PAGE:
COLUMBUS, Ohio – Ohio High School Athletic Association member schools passed 12 of 14 proposed revisions to the OHSAA Constitution and Bylaws, Executive Director Doug Ute has announced. The OHSAA’s annual referendum voting period ended at 4 p.m. Monday.
Each member school has one vote on each item, which is cast by the high school principal. Once again, nearly every school participated in the voting process, with 813 of the OHSAA’s 817 member high schools casting their ballot (99.5 percent).
The Name, Image and Likeness (NIL) proposal failed by a margin of 538 to 254. The proposal mirrored recent changes made at the collegiate level and would have allowed student-athletes to sign endorsement agreements so long as their teams, schools and/or the OHSAA logo were not used, the endorsements did not happen on school property or in school uniform, and provided there were no endorsements with companies that do not support the mission of education-based athletics, such as casinos, gambling, alcohol, drugs and tobacco.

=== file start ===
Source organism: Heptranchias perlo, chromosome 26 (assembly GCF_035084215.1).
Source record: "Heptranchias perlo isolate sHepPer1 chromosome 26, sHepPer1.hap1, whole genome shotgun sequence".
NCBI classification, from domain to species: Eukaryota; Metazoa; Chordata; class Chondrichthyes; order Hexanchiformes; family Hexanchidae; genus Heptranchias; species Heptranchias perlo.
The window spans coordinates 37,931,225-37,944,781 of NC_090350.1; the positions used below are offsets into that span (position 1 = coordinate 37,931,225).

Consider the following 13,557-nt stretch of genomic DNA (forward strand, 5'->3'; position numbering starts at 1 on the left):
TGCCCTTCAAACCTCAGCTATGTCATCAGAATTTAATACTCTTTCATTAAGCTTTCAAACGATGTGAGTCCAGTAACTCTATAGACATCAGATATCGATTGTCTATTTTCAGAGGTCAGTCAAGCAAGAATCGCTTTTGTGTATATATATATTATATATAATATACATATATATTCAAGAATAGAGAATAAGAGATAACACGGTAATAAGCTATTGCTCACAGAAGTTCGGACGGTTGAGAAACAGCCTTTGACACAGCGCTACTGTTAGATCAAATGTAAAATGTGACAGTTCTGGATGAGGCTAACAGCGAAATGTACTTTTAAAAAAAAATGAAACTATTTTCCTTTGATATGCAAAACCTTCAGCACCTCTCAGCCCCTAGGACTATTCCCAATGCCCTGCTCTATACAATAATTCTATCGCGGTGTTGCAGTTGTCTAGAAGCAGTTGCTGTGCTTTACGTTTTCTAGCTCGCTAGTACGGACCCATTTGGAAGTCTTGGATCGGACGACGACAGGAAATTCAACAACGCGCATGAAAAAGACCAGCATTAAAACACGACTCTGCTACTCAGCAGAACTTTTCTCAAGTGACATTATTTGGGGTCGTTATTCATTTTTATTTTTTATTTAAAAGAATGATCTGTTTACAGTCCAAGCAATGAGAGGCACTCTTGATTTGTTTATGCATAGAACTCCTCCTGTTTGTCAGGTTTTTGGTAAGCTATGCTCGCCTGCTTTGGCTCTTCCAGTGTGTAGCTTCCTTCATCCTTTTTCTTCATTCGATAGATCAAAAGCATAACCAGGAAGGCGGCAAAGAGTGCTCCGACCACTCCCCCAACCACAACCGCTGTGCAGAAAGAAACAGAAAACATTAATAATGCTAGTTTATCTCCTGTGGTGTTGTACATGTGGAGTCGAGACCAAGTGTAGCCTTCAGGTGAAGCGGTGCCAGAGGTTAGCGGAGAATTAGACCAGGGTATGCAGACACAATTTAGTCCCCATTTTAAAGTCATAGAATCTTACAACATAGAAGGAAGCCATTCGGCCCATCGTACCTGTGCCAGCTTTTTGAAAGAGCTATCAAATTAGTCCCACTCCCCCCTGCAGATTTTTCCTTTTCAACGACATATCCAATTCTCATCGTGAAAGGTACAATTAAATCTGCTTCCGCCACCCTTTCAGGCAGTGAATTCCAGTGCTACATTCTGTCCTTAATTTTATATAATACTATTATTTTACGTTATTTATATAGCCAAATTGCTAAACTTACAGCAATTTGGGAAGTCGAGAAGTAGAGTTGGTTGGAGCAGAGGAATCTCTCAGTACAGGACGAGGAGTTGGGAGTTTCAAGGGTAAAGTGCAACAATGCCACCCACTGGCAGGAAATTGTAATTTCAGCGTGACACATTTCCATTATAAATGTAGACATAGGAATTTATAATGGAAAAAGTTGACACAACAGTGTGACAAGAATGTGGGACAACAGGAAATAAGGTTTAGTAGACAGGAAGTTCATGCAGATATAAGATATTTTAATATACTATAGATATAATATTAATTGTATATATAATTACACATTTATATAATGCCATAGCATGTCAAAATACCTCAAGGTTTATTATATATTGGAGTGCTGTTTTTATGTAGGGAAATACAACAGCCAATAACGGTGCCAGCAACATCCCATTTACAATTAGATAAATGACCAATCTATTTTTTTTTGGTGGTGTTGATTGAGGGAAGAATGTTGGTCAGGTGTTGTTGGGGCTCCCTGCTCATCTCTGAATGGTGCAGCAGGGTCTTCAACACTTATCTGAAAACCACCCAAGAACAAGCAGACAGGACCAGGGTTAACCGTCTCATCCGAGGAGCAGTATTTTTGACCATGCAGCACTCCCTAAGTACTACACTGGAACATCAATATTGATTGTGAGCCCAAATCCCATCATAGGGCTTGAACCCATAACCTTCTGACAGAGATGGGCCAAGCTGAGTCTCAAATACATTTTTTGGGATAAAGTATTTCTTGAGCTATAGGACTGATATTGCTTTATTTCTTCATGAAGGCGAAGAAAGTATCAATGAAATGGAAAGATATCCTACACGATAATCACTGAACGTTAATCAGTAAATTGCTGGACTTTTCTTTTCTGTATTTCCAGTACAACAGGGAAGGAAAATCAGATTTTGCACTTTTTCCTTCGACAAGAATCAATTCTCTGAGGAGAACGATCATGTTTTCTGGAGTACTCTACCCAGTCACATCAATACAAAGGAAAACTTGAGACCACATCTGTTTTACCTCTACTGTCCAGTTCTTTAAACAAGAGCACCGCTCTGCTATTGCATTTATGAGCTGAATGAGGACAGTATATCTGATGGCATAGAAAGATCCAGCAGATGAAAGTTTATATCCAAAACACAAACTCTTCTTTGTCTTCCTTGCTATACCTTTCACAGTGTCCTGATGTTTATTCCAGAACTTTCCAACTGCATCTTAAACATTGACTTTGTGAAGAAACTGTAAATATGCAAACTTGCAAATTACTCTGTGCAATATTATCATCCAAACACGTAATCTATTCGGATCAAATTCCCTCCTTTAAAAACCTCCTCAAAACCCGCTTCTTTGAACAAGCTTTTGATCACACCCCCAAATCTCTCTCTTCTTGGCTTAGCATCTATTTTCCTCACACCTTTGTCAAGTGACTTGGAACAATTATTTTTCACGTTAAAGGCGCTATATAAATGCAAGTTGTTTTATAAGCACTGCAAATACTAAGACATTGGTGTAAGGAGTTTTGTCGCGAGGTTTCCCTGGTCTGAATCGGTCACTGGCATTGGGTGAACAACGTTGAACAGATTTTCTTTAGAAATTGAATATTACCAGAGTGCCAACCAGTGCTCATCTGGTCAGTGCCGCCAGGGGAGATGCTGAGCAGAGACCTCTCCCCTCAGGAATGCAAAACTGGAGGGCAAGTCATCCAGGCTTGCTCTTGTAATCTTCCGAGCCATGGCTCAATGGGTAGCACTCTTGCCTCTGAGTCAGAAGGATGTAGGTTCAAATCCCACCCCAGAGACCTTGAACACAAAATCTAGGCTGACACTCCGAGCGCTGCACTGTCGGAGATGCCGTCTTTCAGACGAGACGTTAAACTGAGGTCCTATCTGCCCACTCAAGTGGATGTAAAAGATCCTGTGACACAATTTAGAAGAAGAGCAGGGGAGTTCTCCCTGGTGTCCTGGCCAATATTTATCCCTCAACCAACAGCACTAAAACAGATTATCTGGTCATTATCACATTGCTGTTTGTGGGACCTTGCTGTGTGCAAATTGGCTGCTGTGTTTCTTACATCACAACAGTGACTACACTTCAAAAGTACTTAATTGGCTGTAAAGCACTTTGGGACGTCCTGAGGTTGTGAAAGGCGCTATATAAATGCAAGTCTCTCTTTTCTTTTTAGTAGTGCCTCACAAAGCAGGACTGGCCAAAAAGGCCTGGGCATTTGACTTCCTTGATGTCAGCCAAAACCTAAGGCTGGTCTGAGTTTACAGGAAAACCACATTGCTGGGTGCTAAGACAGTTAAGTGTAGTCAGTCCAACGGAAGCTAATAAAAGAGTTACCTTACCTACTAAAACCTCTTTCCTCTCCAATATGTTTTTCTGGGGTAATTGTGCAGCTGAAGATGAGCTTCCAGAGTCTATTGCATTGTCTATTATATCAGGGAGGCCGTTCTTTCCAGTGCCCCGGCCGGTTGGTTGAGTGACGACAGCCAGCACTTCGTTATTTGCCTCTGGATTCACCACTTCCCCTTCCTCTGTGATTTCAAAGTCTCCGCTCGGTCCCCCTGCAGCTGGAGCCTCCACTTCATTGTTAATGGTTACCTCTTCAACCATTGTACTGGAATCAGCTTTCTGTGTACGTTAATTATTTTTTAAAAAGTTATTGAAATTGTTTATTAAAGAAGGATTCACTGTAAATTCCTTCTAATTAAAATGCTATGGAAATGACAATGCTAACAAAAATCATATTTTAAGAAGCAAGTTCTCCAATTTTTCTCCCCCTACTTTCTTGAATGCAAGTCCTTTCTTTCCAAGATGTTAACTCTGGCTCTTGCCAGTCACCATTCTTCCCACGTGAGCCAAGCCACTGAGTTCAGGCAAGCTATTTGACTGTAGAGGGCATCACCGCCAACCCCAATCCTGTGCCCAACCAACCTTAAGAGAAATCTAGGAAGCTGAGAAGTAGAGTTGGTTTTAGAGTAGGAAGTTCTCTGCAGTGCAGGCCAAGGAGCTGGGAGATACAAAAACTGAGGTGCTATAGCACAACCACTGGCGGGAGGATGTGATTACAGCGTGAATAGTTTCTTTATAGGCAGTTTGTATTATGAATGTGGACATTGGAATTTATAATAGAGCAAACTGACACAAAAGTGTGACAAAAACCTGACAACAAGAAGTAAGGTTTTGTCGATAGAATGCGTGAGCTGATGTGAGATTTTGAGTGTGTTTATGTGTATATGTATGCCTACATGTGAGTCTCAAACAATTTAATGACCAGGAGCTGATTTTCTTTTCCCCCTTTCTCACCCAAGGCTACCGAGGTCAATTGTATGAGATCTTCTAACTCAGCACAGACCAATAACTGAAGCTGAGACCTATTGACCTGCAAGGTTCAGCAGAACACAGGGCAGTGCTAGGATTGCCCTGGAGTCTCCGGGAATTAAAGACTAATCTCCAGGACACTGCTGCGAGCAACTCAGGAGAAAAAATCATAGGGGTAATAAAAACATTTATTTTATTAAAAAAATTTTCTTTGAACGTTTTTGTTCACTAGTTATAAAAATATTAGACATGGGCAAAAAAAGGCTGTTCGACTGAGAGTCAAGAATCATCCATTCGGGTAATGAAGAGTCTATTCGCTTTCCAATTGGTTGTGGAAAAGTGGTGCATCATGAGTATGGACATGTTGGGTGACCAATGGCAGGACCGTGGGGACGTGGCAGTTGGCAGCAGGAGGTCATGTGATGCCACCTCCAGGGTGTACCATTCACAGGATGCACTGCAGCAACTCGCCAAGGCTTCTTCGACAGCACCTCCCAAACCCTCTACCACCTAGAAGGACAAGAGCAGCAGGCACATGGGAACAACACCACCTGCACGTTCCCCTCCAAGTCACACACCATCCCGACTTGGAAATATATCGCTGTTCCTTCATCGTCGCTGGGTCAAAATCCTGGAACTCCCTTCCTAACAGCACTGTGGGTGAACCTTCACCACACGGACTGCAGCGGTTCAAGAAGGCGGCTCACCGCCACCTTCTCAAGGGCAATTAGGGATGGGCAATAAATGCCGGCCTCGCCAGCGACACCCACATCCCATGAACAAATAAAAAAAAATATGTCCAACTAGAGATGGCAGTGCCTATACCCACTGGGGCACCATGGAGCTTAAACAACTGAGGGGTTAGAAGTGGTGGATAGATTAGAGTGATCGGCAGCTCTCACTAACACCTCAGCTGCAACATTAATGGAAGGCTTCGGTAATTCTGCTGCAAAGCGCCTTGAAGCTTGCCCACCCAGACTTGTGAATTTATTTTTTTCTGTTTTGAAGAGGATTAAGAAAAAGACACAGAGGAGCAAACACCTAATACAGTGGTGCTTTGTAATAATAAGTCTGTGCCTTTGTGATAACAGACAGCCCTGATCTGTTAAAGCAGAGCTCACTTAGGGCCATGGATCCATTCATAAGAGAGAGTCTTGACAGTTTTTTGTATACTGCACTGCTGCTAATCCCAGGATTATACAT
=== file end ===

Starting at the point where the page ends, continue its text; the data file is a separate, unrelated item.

By rejecting the proposal, Ohio’s student-athletes remain unable sign endorsement deals without losing their amateur status.
“Every year, the referendum voting process shows that our member schools have a voice in this democratic process,” OHSAA Executive Director Doug Ute said.
“Our office was very pleased with the discussion and insights our schools expressed this spring as we met with them about each of the 14 proposals.”
“If NIL is going to enter the Ohio interscholastic landscape, we want the schools to be the ones to make that determination.”
“Whatever we do moving forward, it will include discussion on this issue with our school administrators, Board of Directors, staff and leaders of other state high school athletic associations.”